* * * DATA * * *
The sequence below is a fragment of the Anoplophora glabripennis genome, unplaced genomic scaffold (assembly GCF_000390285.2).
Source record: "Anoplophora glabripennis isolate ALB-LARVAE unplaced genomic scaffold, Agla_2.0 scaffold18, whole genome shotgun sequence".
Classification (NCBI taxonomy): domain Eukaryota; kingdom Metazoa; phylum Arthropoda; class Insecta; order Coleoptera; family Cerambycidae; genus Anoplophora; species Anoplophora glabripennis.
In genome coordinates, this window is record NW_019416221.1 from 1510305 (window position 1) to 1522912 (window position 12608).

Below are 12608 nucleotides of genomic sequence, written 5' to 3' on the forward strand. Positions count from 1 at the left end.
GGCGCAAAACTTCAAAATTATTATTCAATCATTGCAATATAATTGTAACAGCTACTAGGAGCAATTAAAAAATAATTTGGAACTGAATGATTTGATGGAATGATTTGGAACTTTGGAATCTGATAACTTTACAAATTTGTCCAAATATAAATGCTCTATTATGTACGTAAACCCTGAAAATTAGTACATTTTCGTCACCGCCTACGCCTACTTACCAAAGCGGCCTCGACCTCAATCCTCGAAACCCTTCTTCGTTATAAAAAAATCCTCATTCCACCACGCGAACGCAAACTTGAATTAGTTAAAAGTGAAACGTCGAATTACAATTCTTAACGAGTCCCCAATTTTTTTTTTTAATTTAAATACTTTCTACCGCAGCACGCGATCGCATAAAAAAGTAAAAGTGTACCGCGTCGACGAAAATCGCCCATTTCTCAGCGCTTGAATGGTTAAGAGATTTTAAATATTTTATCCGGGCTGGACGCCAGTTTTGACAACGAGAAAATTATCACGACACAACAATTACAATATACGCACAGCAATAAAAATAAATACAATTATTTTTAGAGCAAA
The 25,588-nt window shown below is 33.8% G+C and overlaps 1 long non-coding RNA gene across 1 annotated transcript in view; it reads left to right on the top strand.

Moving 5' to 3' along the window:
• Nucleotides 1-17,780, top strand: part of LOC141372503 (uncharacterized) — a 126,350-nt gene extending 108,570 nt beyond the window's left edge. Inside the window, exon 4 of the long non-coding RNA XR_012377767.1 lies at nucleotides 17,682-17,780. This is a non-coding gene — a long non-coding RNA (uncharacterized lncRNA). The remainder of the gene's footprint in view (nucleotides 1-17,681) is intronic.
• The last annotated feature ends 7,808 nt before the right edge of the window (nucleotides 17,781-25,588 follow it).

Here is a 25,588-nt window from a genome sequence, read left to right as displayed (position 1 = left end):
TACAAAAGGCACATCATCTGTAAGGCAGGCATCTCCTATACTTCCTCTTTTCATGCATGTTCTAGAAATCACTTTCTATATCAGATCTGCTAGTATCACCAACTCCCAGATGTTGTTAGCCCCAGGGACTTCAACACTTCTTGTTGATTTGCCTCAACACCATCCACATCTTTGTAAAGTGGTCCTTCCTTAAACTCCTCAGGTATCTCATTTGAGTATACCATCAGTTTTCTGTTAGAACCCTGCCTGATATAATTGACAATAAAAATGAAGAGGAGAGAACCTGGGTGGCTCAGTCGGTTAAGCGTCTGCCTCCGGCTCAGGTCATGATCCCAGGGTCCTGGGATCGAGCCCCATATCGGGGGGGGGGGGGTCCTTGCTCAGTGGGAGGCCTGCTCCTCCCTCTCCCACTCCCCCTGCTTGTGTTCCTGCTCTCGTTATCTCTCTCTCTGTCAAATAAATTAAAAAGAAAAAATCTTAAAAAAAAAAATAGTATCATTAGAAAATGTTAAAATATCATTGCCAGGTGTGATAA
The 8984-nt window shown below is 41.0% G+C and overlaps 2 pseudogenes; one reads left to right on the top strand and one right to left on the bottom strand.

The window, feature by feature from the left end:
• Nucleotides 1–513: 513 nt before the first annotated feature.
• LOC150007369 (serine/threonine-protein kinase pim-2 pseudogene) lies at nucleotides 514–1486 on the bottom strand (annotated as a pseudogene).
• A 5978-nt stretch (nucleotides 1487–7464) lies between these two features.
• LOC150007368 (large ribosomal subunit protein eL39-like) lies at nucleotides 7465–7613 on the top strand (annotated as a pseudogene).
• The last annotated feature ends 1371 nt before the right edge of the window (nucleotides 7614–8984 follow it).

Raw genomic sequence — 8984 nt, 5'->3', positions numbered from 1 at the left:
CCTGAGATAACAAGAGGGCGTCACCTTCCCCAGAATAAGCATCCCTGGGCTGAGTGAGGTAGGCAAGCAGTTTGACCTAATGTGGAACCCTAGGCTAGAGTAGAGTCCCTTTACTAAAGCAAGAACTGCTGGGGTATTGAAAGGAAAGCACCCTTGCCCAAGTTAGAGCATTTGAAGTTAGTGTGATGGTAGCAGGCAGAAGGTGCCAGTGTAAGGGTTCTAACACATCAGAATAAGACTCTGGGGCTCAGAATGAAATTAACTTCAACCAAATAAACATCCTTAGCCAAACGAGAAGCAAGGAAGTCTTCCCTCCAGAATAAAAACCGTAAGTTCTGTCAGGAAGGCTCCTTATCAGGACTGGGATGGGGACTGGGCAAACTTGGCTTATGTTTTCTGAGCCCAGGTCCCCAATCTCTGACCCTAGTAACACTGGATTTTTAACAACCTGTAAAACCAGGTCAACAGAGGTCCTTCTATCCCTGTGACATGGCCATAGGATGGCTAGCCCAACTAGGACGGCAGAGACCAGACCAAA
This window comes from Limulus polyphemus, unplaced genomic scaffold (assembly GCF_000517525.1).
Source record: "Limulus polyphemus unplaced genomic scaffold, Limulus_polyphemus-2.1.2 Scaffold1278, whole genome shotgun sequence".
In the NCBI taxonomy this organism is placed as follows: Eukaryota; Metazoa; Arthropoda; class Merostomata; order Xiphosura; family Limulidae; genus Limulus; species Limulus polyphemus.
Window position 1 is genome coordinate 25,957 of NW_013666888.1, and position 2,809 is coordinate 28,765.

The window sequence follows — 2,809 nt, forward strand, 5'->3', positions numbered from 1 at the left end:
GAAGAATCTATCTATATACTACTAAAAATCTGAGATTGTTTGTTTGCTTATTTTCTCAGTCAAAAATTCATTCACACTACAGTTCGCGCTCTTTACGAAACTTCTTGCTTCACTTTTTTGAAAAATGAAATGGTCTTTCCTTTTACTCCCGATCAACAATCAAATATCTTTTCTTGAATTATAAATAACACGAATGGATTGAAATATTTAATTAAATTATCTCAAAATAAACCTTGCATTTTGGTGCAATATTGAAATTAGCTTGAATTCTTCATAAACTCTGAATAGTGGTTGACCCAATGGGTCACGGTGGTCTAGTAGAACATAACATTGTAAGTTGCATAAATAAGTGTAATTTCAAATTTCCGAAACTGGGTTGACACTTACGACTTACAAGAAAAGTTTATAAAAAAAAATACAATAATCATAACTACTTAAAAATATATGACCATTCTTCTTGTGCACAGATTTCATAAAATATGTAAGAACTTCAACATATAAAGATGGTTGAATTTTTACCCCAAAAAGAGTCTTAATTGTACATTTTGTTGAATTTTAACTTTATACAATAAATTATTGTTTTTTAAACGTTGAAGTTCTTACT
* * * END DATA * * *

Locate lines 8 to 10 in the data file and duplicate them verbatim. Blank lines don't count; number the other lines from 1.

Moving 5' to 3' along the window:
• Nucleotides 1-17,780, top strand: part of LOC141372503 (uncharacterized) — a 126,350-nt gene extending 108,570 nt beyond the window's left edge. Inside the window, exon 4 of the long non-coding RNA XR_012377767.1 lies at nucleotides 17,682-17,780. This is a non-coding gene — a long non-coding RNA (uncharacterized lncRNA). The remainder of the gene's footprint in view (nucleotides 1-17,681) is intronic.
• The last annotated feature ends 7,808 nt before the right edge of the window (nucleotides 17,781-25,588 follow it).